Reading Guides: The Handmaid’s Tale

Each month (or when I can actually create my own) I’ll be posting points discussed at my book club for those who are curious about what we talk about ( including points made prior, but not discussed) or need a reading guide for the book for their own clubs. You’ll find a list of all reading guides on the reading guides page. You’re welcome to use it and to adapt the questions to your own social group use, but if you do and have a website or blog please link back using the following banner.

January’s book was The Handmaid’s Tale by Margaret Atwood. The following points are ones I prepared beforehand and they do contain spoilers.

The Beginning

  • Close to the beginning of the story, Offred says, “I am not being wasted. Why do I want?” With what you already know about the story, what impression does this give to you about Offred?
  • When Offred goes shopping, she mentions how there are no words or letters; signs have been replaced with images. While shopping she says, “They decided names of shops was too tempting.” What do you think she means by that?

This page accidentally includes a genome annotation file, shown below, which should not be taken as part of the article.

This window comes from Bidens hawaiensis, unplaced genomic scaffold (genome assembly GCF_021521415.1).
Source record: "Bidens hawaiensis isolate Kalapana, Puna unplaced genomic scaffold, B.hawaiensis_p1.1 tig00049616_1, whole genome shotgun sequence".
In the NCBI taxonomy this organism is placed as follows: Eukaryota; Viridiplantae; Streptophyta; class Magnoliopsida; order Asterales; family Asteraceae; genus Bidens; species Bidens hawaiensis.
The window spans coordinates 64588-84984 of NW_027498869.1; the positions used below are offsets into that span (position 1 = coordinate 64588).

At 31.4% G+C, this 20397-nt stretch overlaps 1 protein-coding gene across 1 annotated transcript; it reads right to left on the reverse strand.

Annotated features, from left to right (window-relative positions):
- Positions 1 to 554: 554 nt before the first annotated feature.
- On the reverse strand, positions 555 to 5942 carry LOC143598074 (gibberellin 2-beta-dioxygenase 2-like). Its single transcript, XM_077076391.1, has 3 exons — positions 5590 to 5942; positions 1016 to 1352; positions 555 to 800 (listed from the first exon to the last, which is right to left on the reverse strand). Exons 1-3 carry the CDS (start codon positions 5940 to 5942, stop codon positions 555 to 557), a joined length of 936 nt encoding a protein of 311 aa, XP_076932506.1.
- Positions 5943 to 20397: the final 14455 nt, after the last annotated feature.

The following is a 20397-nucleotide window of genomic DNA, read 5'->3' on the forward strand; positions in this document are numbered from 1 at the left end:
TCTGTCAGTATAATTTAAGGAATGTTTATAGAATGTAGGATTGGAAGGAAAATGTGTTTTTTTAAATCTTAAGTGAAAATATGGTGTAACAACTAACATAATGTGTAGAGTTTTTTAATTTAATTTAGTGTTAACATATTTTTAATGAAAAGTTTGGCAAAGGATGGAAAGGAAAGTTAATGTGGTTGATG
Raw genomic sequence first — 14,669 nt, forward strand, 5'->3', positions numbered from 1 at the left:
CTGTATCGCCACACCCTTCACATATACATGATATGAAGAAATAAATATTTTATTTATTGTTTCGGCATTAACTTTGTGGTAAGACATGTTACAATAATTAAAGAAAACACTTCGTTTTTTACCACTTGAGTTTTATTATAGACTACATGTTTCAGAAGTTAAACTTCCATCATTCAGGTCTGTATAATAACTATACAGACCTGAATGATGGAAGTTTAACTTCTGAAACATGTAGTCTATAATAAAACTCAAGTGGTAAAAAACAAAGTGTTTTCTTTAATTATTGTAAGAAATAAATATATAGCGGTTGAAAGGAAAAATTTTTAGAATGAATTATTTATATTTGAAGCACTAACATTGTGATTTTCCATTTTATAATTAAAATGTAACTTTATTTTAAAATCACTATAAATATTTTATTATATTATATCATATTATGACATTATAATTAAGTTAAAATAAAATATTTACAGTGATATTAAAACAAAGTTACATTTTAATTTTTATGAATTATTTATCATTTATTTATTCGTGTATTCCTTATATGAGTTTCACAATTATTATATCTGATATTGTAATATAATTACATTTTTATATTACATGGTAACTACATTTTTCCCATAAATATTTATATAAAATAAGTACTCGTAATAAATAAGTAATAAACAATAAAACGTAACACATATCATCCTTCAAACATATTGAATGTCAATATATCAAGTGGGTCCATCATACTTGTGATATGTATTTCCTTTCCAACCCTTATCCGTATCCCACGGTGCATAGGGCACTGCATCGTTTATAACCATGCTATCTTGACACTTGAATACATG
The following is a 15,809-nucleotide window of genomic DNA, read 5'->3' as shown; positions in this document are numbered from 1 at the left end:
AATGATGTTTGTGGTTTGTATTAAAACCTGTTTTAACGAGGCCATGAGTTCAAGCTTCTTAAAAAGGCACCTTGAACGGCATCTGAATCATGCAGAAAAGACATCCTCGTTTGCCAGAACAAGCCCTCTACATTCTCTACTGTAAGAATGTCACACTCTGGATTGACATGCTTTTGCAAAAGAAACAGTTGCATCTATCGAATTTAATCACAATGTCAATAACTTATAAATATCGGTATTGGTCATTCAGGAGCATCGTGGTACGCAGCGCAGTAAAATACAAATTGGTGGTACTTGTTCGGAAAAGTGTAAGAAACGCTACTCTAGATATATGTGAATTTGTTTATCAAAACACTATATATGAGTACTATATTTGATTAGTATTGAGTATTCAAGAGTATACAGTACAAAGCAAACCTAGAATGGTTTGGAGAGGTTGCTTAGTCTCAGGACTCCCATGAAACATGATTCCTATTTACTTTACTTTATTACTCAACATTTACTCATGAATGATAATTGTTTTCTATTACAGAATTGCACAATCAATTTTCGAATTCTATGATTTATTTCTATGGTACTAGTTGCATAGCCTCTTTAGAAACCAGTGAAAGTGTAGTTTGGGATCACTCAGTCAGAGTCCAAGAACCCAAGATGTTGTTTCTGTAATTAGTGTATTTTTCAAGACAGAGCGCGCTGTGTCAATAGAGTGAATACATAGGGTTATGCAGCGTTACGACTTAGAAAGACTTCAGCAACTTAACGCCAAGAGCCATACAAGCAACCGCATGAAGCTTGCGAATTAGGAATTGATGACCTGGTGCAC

• When it comes to someone looking at a Handmaid’s face, Aunt Lydia says to be seen is to be penetrated, what inkling does this give you about the society and their mindset?

The Story

  • Offred does not say an exact date, but alludes to how long it has been since everything changed making it approximately 4 years at the beginning of the story. Does it surprise you how quickly the female side of the society accepted its fate?
  • Several times Offred and others mention how the women are protected now in society, in what way do they seem to be protected? Are there any positives to how the society has changed in that way?
  • At the school, Aunt Lydia shows porno videos as an example of how women used to be treated and disrespected. Do you think that was an effective tool to prove a point? Or is it one in the same thing to how they are being treated now?